Hyperacute rejection (HAR) currently prevents the use of pigs as organ donors for humans. It is now generally accepted that the key instigators of HAR are naturally occurring xenoantibodies against the terminal disaccharide galactose α1,3-galactose (Gal), and the species incompatibility between human complement and porcine complement regulatory molecules. Using two in vitro models and an ex vivo mouse heart perfusion model, we have shown previously that cells and tissues from Gal knockout (Gal KO) and transgenic mice expressing the human cell surface complement regulator decay-accelerating factor (DAF/CD55) are partially, but not completely, protected from human complement-mediated injury.Methods
In the present study, Gal KO mice were crossed with DAF transgenic mice and bred to homozygosity (DAF/Gal KO). Isolated splenocytes were incubated with human serum, and the protective effect of DAF and Gal KO was assessed by measuring complement deposition and cell lysis. Hearts perfused ex vivo with human plasma were examined for human antibody and complement deposition, and assessed functionally by measuring work performed by the heart.Results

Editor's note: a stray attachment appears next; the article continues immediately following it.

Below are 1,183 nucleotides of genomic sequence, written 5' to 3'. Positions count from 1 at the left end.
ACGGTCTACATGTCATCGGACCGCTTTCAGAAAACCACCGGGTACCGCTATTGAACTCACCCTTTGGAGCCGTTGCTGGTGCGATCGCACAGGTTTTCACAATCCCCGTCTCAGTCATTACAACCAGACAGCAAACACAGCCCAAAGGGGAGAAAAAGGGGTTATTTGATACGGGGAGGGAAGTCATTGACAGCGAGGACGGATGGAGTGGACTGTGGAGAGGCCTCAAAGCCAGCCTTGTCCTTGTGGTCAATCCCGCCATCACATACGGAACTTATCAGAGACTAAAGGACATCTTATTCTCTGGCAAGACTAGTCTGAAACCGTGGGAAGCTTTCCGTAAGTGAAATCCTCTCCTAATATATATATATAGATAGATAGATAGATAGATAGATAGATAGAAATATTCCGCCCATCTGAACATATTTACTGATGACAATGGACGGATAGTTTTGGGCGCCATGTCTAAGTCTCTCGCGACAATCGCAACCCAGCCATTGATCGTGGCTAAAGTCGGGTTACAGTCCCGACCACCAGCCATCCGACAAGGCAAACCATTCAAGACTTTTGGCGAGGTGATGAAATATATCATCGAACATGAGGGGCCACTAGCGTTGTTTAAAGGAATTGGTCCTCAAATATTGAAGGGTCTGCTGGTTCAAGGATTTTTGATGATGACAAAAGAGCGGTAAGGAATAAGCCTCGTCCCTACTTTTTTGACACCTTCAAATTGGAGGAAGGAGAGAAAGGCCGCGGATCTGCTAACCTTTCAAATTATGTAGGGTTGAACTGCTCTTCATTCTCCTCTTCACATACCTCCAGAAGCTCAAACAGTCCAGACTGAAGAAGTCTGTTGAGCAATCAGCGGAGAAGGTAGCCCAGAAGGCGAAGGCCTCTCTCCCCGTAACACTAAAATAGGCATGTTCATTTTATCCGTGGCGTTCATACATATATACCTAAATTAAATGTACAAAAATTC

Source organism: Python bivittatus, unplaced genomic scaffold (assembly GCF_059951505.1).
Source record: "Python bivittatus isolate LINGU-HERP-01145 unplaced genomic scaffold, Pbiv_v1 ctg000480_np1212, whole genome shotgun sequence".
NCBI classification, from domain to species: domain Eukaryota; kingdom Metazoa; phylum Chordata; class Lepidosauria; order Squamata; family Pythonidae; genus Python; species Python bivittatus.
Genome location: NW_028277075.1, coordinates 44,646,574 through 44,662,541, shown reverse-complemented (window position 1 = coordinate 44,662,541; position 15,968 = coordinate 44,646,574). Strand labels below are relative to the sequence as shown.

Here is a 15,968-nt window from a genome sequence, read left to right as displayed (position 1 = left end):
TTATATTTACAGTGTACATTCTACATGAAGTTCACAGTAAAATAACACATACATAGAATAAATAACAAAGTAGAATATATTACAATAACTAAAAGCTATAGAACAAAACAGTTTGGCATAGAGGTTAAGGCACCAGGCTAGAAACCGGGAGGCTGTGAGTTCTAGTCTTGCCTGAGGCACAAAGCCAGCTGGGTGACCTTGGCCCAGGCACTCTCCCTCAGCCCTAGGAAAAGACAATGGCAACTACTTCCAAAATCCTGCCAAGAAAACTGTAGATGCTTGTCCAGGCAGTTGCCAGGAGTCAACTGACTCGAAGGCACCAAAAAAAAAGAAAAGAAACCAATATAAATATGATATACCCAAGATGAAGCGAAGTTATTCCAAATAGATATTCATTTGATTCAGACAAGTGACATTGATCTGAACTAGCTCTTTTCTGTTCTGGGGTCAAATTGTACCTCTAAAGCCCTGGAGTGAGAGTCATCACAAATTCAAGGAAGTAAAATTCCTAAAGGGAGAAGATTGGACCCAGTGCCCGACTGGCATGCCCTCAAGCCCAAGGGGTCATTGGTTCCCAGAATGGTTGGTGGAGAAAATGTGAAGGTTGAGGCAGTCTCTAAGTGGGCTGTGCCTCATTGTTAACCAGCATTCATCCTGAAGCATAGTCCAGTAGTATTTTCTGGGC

Splenocytes from DAF/Gal KO mice were found to be more resistant to complement-mediated injury than cells from either DAF transgenic or Gal KO mice. In addition, hearts from DAF/Gal KO mice, when perfused with human plasma, displayed prolonged survival compared with hearts from Gal KO mice. This was associated with a reduction in the extent of endothelial deposition of IgG, IgM, and complement C3b.Conclusions
These findings demonstrate that expression of human DAF in association with elimination of the Gal epitope provides added protection from complement-mediated injury in these models of HAR.